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My new favorite Open MPI mpirun feature: tab completion

November 1, 2013 at 5:00 am PST

Today’s guest author is Nathan Hjelm, a Scientist 2 at Los Alamos National Laboratory.

We recently added scripts to support tab completion of mpirun flags and run-time MCA configuration variables to the Open MPI trunk development. The scripts support both bash and zsh and have a number of useful features (depending on the shell).

Can’t remember how to spell that MCA parameter name? Just hit <TAB>.
Can’t remember which transports are available? Just hit <TAB>.
Can’t remember the name of that mpirun CLI option? Just hit <TAB>.

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Speaking at Lawrence Berkeley National Lab next week

October 30, 2013 at 9:45 am PST

Are you in the Northern California Bay Area and want to hear about Open MPI and/or Cisco’s usNIC technology next week?

If so, you’re in luck!

I’ll be speaking at Lawrence Berkeley Lab (LBL) next Thursday, November 7, 2013, at 2:30pm.  Click through to see the location and directions and whatnot (LBL requests that you RSVP if you plan to attend).

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Hardware and software queuing

October 18, 2013 at 3:24 pm PST

I’ve talked before about how getting high performance in MPI is all about offloading to dedicated hardware.  You want to get software out of the way as soon as possible and let the underlying hardware progress the message passing at max speed.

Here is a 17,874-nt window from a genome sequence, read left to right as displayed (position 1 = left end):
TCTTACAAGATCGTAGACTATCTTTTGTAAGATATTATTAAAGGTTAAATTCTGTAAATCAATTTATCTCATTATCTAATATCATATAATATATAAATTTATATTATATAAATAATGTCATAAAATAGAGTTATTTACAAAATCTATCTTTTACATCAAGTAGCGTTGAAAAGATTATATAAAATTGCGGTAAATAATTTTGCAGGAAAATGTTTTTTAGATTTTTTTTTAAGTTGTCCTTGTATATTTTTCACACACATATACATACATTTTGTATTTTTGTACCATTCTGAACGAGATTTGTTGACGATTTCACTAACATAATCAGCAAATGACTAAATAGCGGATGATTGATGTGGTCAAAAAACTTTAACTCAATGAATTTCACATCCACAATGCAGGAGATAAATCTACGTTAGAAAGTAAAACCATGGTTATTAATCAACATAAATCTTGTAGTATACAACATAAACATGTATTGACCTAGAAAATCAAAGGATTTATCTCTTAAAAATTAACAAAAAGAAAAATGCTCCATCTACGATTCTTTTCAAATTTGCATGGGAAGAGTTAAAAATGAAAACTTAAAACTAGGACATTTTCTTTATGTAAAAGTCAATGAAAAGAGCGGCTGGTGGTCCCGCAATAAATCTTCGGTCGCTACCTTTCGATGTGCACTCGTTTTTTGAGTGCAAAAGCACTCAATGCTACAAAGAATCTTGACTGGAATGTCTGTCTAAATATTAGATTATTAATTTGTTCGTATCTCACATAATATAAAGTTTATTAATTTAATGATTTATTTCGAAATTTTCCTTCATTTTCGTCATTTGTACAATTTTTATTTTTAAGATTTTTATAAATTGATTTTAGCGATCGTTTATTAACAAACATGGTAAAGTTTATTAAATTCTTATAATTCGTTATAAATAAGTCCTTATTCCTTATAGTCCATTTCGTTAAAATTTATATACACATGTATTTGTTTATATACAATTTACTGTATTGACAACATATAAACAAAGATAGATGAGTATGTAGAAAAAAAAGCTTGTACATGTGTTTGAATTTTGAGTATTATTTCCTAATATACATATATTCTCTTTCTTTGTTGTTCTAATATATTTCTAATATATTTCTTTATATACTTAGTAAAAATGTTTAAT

But the funny thing about networking hardware: it tends to have limited resources.  You might have incredibly awesome NICs in your HPC cluster, but they only have a finite (small) amount of resources such as RAM, queues, queue depth, descriptors (for queue entries), etc.

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MPI newbie: Building MPI applications

October 12, 2013 at 7:30 am PST

In a previous post, I gave some (very) general requirements for how to setup / install an MPI installation.

This is post #2 in the series: now that you’ve got a shiny new computational cluster, and you’ve got one or more MPI implementations installed, I’ll talk about how to build, compile, and link applications that use MPI.

To be clear: MPI implementations are middleware — they do not do anything remarkable by themselves.  MPI implementations are generally only useful when you have an application that uses the MPI middleware to do something interesting.

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EuroMPI’13 Cisco slides: Open MPI Process Affinity User Interface

September 18, 2013 at 5:17 am PST

The slides below are from my presentation at EuroMPI’13 about Open MPI’s flexible process affinity interface (in OMPI 1.7.2 and later).  I described this system in a prior blog entries (one, two, three), but many people keep asking me about it.

Josh Hursey from U. Wisconsin, LaCrosse, wrote this IMUDI paper about the interface (IMUDI is a sub-workshop of EuroMPI focusing on end-user issues) to get a little more publicity and awareness of this process affinity system.  Specifically, we designed this affinity system so that we could get feedback from real end users about what is useful and what is not.

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